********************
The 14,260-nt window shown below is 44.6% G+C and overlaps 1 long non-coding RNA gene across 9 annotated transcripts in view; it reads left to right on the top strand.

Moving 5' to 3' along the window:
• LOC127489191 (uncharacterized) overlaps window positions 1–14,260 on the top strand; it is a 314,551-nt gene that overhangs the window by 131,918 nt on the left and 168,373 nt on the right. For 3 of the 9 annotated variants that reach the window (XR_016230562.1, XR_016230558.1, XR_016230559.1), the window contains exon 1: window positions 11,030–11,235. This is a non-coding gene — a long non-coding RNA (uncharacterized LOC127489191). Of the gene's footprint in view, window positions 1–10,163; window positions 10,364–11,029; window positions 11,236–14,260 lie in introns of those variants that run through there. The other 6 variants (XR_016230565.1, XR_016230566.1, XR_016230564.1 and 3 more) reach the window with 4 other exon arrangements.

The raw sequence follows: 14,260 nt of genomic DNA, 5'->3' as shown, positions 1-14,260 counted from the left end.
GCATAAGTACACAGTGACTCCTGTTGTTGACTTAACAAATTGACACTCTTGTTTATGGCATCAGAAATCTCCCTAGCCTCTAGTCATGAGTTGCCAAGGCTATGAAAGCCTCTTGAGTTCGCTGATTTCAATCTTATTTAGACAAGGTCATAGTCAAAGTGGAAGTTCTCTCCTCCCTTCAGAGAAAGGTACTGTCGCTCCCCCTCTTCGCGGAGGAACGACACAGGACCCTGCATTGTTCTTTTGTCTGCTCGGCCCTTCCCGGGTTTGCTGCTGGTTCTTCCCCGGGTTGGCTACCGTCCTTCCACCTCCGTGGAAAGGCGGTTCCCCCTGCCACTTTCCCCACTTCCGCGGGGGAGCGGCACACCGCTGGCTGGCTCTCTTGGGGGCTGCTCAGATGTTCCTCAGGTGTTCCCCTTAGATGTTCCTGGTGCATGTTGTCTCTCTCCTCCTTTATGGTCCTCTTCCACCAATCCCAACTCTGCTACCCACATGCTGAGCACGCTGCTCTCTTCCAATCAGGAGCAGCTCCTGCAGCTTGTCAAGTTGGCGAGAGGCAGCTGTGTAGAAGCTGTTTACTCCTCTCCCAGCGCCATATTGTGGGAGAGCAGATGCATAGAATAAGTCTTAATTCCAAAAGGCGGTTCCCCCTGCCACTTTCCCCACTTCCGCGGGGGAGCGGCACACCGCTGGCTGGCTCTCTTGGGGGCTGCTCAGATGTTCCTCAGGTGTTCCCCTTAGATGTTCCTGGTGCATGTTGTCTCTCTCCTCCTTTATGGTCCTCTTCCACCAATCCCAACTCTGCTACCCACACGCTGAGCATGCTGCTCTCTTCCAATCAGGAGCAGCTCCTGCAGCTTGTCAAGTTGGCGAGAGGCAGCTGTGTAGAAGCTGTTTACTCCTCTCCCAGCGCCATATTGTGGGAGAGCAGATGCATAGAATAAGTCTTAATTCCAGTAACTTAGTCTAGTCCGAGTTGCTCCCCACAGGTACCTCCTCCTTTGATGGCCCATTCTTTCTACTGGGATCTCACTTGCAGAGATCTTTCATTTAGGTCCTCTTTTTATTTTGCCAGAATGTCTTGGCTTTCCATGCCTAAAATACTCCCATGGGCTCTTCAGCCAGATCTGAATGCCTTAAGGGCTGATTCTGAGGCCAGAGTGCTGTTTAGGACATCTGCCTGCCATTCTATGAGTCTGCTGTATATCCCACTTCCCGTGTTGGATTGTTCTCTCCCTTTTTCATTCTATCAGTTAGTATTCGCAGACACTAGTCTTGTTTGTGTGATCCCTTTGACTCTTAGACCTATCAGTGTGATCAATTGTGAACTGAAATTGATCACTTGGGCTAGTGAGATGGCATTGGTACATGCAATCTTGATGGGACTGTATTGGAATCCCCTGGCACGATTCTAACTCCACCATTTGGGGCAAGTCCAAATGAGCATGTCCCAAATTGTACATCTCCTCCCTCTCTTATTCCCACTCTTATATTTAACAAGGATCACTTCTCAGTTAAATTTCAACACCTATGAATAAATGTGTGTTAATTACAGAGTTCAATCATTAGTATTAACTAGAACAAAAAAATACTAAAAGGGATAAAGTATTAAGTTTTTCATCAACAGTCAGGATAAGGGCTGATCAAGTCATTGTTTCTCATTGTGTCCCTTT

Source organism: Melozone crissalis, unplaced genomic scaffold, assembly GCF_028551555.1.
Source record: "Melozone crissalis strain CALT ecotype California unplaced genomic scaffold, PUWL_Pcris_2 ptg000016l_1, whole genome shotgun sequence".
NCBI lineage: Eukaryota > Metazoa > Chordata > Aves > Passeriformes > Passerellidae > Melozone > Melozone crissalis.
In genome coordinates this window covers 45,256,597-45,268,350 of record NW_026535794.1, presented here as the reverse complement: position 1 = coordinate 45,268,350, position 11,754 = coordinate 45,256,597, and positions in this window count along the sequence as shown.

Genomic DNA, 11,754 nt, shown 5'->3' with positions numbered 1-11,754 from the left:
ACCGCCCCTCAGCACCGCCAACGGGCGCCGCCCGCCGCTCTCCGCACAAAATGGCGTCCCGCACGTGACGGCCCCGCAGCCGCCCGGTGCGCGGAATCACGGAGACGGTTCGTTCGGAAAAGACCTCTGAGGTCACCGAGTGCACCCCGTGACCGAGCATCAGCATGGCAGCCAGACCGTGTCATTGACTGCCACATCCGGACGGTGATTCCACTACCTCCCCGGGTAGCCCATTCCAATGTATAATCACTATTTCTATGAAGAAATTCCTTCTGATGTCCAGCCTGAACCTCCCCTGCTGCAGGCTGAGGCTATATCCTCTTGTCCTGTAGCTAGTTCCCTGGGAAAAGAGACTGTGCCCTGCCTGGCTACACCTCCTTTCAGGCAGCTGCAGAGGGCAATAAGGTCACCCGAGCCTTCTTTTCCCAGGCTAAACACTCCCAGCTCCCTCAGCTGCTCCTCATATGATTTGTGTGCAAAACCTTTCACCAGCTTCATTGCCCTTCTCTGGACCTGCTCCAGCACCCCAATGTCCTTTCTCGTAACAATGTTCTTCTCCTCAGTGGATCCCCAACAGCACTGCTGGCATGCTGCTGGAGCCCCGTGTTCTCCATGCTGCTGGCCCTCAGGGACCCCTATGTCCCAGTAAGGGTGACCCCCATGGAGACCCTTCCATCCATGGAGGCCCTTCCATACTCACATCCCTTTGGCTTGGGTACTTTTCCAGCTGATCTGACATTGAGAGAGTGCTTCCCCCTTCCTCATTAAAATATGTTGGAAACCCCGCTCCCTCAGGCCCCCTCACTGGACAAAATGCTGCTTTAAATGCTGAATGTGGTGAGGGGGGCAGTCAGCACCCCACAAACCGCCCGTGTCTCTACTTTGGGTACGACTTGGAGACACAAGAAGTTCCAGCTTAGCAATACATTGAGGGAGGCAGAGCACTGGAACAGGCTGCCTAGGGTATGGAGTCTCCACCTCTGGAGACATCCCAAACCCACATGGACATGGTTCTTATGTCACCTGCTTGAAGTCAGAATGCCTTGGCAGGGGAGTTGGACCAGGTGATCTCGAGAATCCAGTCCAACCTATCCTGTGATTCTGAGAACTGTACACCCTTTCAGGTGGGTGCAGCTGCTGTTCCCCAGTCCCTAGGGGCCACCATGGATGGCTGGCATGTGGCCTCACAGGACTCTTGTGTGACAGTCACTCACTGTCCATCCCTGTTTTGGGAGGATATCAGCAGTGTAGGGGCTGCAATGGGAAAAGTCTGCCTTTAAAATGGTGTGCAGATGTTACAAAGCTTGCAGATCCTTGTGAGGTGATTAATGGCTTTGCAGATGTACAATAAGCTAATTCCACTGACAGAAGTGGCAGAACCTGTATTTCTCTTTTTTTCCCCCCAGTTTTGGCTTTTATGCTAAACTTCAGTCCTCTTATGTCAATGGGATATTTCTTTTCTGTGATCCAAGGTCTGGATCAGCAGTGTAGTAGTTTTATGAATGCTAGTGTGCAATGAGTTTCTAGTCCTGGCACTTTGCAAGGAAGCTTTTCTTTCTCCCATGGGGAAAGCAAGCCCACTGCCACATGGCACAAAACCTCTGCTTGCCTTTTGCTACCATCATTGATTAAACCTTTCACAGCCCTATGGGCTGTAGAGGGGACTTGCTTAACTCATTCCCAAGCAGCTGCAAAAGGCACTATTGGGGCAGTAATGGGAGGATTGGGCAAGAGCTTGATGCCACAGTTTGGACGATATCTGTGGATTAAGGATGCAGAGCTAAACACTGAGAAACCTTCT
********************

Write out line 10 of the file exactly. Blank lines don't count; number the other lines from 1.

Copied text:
Genomic DNA, 11,754 nt, shown 5'->3' with positions numbered 1-11,754 from the left: